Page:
Jan 302012

For some time now I’ve been considering an observatory, and when I’d heard about Granite Gap 6 or 8 months ago I was pretty enthralled. But, being in NM, a solid 12hr drive from DFW it would definitely represent a distant (literally) opportunity. Still, after 8 months of email between Loy and I (thanks Loy for your patience :) ), I finally decided to give them a visit. Gene and Loy are terrific. They were very welcoming, invited us into their home and described the area and the GG Preserve, putting us up in an apartment on site… grilled steaks for dinner and eggs in the morning… no complaints on the hospitality!!

A view just after sunset from Rancho Hidalgo, looking to the Chiricahua Mountains.


GG is about 1/2 way between El Paso and Tucson, a few miles from the AZ/NM border (in NM). We flew from DFW to Tucson, and rented a car for the 2.5hr drive from Tucson to GG. One thing that hadn’t been immediately clear to me was the site/location. There are actually two… Rancho Hidalgo which is the original site, upon which the first observatories were build, and where Gene and Loy reside. Granite Gap Preserve, which is the site now offered is about a 20 minute drive from Rancho Hidalgo. It’s 20 minutes mainly because of country roads and a very strict local police force!! DON’T SPEED HERE!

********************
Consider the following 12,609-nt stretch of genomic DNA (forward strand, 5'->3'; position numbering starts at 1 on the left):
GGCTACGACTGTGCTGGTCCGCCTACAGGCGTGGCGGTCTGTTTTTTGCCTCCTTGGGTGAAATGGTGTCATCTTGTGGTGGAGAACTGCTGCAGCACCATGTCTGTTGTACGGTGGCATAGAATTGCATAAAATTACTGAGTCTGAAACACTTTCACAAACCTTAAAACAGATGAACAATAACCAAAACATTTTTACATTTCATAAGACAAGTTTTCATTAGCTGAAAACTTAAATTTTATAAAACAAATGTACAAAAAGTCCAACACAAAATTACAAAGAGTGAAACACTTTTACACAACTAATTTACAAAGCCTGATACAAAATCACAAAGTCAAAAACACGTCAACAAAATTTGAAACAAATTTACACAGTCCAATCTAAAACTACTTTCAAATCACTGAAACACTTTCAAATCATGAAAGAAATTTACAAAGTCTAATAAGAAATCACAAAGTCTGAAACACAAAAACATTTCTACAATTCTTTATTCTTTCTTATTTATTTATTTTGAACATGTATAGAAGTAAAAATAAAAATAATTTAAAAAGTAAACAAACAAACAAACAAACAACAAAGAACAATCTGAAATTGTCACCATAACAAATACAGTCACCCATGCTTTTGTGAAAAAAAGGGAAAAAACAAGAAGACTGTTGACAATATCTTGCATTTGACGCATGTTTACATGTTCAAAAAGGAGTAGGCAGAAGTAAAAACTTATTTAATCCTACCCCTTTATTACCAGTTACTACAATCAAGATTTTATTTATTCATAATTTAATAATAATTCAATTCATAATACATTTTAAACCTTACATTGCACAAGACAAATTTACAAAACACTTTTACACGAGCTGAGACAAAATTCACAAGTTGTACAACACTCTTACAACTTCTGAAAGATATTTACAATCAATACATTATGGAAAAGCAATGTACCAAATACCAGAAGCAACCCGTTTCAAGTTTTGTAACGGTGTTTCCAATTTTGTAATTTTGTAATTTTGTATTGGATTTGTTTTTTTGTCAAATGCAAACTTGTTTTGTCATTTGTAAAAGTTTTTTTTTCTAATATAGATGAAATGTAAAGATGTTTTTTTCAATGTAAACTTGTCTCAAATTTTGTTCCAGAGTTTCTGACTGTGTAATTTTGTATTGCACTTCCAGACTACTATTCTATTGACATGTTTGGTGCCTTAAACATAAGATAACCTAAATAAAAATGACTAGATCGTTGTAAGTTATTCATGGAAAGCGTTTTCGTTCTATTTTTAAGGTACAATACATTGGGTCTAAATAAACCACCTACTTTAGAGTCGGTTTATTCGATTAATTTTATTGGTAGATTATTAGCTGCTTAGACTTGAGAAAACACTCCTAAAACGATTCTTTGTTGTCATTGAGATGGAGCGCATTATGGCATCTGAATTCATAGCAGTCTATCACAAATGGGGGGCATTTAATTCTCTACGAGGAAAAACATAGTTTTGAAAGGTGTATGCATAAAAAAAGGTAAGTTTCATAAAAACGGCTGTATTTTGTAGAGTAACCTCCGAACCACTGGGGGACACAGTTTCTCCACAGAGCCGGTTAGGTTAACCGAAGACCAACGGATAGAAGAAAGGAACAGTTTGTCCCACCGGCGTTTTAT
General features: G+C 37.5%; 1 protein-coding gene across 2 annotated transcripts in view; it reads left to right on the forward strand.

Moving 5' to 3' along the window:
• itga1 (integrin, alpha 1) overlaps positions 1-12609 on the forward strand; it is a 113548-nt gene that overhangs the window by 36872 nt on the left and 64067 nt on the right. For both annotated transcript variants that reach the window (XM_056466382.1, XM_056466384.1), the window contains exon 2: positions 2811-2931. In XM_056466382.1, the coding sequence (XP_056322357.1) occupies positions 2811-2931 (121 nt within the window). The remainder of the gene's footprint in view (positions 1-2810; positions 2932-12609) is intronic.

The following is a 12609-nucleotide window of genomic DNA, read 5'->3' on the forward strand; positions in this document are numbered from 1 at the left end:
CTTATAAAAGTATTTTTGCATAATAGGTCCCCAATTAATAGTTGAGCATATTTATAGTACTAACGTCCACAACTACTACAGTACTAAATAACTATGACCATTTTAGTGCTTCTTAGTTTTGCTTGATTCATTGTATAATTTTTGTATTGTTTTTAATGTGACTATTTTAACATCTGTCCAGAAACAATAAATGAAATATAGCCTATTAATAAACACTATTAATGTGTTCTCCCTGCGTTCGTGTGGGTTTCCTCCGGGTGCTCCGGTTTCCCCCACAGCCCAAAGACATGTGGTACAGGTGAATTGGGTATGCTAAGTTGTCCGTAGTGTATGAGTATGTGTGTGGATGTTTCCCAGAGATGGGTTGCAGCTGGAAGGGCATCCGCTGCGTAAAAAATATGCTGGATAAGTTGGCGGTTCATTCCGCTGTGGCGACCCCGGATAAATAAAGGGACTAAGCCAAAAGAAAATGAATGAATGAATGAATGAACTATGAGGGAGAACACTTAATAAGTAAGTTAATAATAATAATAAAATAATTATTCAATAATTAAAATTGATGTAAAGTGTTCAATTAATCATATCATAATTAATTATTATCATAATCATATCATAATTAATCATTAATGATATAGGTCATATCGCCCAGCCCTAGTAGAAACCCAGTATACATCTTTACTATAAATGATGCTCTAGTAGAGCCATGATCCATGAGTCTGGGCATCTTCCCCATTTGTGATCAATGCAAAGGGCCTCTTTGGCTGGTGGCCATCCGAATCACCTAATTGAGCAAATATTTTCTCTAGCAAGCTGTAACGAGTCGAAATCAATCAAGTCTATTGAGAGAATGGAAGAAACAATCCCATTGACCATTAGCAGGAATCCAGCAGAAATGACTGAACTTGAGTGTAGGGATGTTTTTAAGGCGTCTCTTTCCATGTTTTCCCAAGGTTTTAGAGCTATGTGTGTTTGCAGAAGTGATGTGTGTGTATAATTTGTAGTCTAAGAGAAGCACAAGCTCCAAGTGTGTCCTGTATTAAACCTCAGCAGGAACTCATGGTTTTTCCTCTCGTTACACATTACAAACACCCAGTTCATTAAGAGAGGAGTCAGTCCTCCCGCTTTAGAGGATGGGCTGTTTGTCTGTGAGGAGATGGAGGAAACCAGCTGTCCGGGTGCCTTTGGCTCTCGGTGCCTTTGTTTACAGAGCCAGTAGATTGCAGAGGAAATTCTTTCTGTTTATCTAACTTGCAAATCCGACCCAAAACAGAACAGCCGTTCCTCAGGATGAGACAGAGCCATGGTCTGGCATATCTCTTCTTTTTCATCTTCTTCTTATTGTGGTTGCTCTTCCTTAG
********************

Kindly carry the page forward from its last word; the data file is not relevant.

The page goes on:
The Preserve at Granite Gap, as it’s officially called, lies in a valley near the Chiricahua (pronounce Cheer-i-cow-uh) Mountains, which have a long history in the American Southwest. On driving to GG from the west (from Tucson) I was starting to wonder exactly where the site was relative to the mountains and how good the horizon view really is… worry not! You can see from the photos the valley is quite wide, and the mountains provide nothing more than a beautiful backdrop for the site with no real intrusion into the view.

Site Security

I call security out separately because I have to be blunt… I was (yes, was) concerned about this. The site is in the middle of nowhere, 60 miles or so from the southern border of the US, and we are talking about a small area with astronomical equipment… and, this aspect of the site is not written about much from what I could find on the net.